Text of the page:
Minnesota Hockey Magazine

Potulny Moving On

New Northern Michigan University head coach Grant Potulny instructs his players during Minnesota’s 3-2 loss to Minnesota Duluth in the North Star College Cup on Jan. 27, 2017 at Xcel Energy Center. (MHM Photo / Jonny Watkins)

Former Gopher captain and assistant takes over at Northern Michigan

The University of Minnesota suffered a blow to its coaching staff on Tuesday morning with the announcement that Gopher assistant coach Grant Potulny has accepted the head coaching position at Northern Michigan University.

“My family and I are very excited to be joining the Northern Michigan community,” Potulny said in a statement released by Northern Michigan. “The hockey team has been a great source of pride for alumni, fans and students for the past 41 years. This is a wonderful opportunity, and I look forward to adding to the tradition and success of Wildcat hockey.”

Potulny, who spent the past eight years on the Minnesota bench, helped guide his alma mater to an NCAA record six-straight regular-season conference titles along with four NCAA tournament berths and pair of Frozen Four appearances.

The school’s only three-year captain since 1947, Potulny led the Gophers to back-to-back national championships in 2002 and 2003, scoring the game winner in overtime against Maine in 2002 at Xcel Energy Center.

The Grand Forks, ND native recorded 116 points (68 goals, 48 assists) in a Maroon & Gold sweater before playing professionally from 2004-09. Potulny and his wife, Melissa, have three children: Jack, Owen and Charlotte.

“Grant is very deserving of the opportunity to be the next head coach at Northern Michigan University,” Minnesota head coach Don Lucia said in a statement released by the school’s communications office. “He’s had a tremendous career at the ‘U’ as a player and as a coach, and it’s been enjoyable to watch him grow. There’s no question in my mind that he’s ready to be a head coach. Grant’s a great family man, and he and his family will be a tremendous asset in their move to Marquette.”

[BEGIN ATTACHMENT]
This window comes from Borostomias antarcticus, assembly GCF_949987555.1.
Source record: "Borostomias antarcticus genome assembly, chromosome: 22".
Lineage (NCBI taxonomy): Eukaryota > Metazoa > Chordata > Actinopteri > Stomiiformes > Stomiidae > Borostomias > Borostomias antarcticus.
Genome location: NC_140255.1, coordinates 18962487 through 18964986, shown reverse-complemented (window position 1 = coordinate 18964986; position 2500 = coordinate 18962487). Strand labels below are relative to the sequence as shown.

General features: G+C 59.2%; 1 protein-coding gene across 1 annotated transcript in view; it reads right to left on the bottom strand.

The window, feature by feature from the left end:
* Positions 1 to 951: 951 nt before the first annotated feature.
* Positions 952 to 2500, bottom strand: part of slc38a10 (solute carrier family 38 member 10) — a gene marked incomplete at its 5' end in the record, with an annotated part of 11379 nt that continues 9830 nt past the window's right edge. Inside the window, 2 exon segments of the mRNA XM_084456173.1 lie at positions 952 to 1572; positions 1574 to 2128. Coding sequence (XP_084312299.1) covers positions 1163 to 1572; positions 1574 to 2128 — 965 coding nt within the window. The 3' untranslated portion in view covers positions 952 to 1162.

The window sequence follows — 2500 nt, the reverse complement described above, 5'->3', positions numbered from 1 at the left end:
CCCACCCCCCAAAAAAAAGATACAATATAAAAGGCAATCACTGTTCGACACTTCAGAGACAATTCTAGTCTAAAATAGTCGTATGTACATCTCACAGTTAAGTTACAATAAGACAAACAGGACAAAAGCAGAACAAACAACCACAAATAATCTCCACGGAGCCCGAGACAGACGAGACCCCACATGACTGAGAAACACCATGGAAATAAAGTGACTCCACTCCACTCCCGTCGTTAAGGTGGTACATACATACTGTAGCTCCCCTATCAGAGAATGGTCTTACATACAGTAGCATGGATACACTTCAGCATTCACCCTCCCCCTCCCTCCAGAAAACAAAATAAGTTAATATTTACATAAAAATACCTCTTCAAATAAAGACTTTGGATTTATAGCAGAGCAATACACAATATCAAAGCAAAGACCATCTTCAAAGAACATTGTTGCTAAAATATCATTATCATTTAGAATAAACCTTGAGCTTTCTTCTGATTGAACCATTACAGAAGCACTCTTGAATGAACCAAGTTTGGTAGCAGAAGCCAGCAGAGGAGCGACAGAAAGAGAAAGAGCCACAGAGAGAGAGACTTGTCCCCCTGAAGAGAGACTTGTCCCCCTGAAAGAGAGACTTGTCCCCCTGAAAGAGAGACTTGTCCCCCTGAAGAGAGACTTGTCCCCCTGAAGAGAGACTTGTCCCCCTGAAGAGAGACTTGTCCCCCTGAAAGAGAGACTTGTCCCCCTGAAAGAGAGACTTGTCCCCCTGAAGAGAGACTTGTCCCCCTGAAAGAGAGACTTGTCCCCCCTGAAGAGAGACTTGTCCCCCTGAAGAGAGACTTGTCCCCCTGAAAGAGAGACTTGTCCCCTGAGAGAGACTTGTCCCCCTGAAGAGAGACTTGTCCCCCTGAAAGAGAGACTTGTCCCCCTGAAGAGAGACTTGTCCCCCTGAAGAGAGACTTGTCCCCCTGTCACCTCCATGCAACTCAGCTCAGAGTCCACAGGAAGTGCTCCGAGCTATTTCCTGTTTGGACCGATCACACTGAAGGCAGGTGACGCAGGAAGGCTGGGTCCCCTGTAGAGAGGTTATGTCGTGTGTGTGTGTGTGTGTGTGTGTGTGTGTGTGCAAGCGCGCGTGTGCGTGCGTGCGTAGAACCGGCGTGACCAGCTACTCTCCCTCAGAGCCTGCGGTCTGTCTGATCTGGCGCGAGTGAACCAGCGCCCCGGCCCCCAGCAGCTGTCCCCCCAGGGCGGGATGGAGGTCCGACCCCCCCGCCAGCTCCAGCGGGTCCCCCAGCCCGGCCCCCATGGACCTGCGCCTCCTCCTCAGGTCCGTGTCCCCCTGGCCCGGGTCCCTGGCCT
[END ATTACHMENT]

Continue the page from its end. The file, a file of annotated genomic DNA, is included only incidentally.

In the February 2017 issue of Minnesota Hockey Magazine, Potulny expressed to writer Eric Vegoe how thankful he was for the opportunity Lucia gad given him over the last eight years.

“He took a chance on me,” Potulny said of Lucia. “There were a lot of people that were way more qualified for this position than I was, and I think Don saw something that he thought he could help groom and grow, for that I’m grateful.”

Potulny replaces former Wildcats’ coach Walt Kyle who was informed last month his contract would not be renewed by the school following a 13-22-4 season. Kyle compiled an overall record of 265-263-68 during 15 seasons at the helm of the program. 

“Grant impressed everyone throughout the interview process and truly earned this opportunity,” said Director of Athletics Forrest Karr. “He is a tremendous leader committed to excellence and has achieved success at each level as a player and as a coach. Grant has had quality mentors throughout his career, and it shows in his attention to detail and plan for Northern Michigan hockey. This is Grant’s time to lead and continue the program’s rich history.”

Northern Michigan forward Zach Diamantoni said the team is looking forward to starting a new chapter of Wildcat hockey with Potulny.

“My initial impression of Coach Potulny was he’s a winner,” Diamantoni said. “During our meeting, he demonstrated a calm, confident presence with a clear vision for success. Coach Potulny brings tremendous leadership and a winning attitude that will have a positive impact on the Northern Michigan University hockey program and community.”

In addition to his coaching accomplishments at Minnesota, Potulny has been integral part of USA Hockey’s success at the international level. He has served as an assistant coach on two gold medal-winning U.S. National Junior Teams at the IIHF World Junior Championships (2013, 2017). His most recent outing in 2017 saw the U.S. squad go unbeaten in tournament action to claim its fourth gold medal and 10th overall medal.

“You don’t get picked to be on a couple World Junior staffs if you don’t have the ability to coach,” Lucia told Vegoe in the aforementioned February article. “I think he’s a good recruiter, I think his coaching has really improved and grown over the years like you’d expect when you start with no experience.”